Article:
Bohemians, Bauhaus and bionauts: the utopian dreams that became architectural nightmares

  • 2016-03-25
  • The Guardian

Lawn Road Flats in north London, also known as the Isokon building, is long and thin, with cantilevered exterior walkways that resemble the promenades on a ship. Built in 1934 by the Canadian architect Wells Coates, a follower of Le Corbusier, it was launched by the local MP, who smashed a bottle of beer (rather than champagne) on its rose petal pink facade. The four-story block, with its 32 “deck-access” apartments, was one of the first modernist buildings in Britain. According to one resident it had a “Brave New World air about it”, and indeed it aimed to be a pioneering showcase for a new way of living in a modern age. The “minimum” flats were fully furnished and serviced, and all occupants shared a laundry, communal kitchen and the Isobar. “As young men, we are concerned with a future that must be planned, rather than a past that must be patched up, at all costs,” wrote Coates. The idealistic developer Jack Pritchard, who commissioned the architect, shared this unshakable modernist belief “that a rational, brave new approach to all problems would make for a better world”. Pritchard hoped similar buildings would soon replace working-class tenements all over London.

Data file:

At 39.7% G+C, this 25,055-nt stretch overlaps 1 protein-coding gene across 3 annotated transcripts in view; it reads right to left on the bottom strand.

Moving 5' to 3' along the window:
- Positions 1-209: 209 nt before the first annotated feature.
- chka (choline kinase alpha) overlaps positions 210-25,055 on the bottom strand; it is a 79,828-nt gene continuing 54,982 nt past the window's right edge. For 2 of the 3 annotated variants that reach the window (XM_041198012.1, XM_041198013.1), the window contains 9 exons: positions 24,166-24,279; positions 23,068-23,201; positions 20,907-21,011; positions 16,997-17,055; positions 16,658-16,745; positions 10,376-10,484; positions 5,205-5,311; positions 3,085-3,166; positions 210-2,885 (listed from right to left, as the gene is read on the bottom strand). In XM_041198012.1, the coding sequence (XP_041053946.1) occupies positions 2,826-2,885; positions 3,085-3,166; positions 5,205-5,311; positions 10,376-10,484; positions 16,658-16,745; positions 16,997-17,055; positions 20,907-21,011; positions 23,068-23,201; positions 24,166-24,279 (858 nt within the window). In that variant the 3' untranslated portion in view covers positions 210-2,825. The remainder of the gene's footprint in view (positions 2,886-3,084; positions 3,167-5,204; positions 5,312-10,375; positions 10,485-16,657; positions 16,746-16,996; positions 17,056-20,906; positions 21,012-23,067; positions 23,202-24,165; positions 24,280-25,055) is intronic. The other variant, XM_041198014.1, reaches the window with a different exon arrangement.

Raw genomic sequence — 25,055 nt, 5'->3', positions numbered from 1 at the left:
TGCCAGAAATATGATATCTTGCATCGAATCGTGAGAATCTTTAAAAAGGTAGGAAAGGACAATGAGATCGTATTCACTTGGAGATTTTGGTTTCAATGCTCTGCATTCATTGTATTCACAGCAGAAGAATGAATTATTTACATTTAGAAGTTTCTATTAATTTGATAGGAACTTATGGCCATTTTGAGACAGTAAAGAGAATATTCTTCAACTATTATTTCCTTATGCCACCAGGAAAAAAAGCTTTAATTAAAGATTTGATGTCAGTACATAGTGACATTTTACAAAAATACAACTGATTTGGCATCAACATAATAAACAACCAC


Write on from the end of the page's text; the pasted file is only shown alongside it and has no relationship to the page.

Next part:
The Isokon was a modernist utopia made concrete, and its bohemian, leftist residents reflected many of the political battles of the age. The building was inspired by Pritchard and Coates’s visit to see Mies van der Rohe’s Weissenhof Estate in Stuttgart, a model community that included houses by Mies, alongside others by modernist pioneers such as Walter Gropius and Le Corbusier. The previous year Mies had built a controversial brick monument to the martyred German communist leaders Rosa Luxemburg and Karl Liebknecht, and his answer to the problem of mass housing was a socialist manifesto of sorts. Pritchard and Coates also made a pilgrimage to the Bauhaus school in Dessau, which had been directed by Gropius and then Mies, but was now deserted after having being forcibly closed by the Nazis, its staff accused of fostering “cultural bolshevism”. Pritchard offered refugees from the Bauhaus free accommodation in the Isokon. These included Gropius, the furniture maker Marcel Breuer, and the artist László Moholy-Nagy, who soon began work on the special effects for Alexander Korda’s film of HG Well’s utopian novel The Shape of Things to Come. Gropius would gallantly defend the “handsome” Isokon (now Grade I-listed) when the literary magazine Horizon named it “the ugliest building in London”.